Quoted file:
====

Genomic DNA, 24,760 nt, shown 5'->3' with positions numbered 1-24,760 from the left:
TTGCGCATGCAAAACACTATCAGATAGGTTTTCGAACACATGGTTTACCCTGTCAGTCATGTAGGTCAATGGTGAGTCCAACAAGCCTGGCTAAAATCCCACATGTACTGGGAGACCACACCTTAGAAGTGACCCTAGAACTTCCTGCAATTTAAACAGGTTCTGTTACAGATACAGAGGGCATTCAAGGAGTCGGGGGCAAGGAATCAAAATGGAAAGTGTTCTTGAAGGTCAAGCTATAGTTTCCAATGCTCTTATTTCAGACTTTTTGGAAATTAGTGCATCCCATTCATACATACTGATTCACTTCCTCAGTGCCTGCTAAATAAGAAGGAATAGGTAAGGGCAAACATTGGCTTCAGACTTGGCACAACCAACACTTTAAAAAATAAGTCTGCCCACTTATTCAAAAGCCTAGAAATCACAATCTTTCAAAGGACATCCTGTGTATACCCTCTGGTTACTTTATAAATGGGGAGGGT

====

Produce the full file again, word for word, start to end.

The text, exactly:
Genomic DNA, 24,760 nt, shown 5'->3' with positions numbered 1-24,760 from the left:
TTGCGCATGCAAAACACTATCAGATAGGTTTTCGAACACATGGTTTACCCTGTCAGTCATGTAGGTCAATGGTGAGTCCAACAAGCCTGGCTAAAATCCCACATGTACTGGGAGACCACACCTTAGAAGTGACCCTAGAACTTCCTGCAATTTAAACAGGTTCTGTTACAGATACAGAGGGCATTCAAGGAGTCGGGGGCAAGGAATCAAAATGGAAAGTGTTCTTGAAGGTCAAGCTATAGTTTCCAATGCTCTTATTTCAGACTTTTTGGAAATTAGTGCATCCCATTCATACATACTGATTCACTTCCTCAGTGCCTGCTAAATAAGAAGGAATAGGTAAGGGCAAACATTGGCTTCAGACTTGGCACAACCAACACTTTAAAAAATAAGTCTGCCCACTTATTCAAAAGCCTAGAAATCACAATCTTTCAAAGGACATCCTGTGTATACCCTCTGGTTACTTTATAAATGGGGAGGGT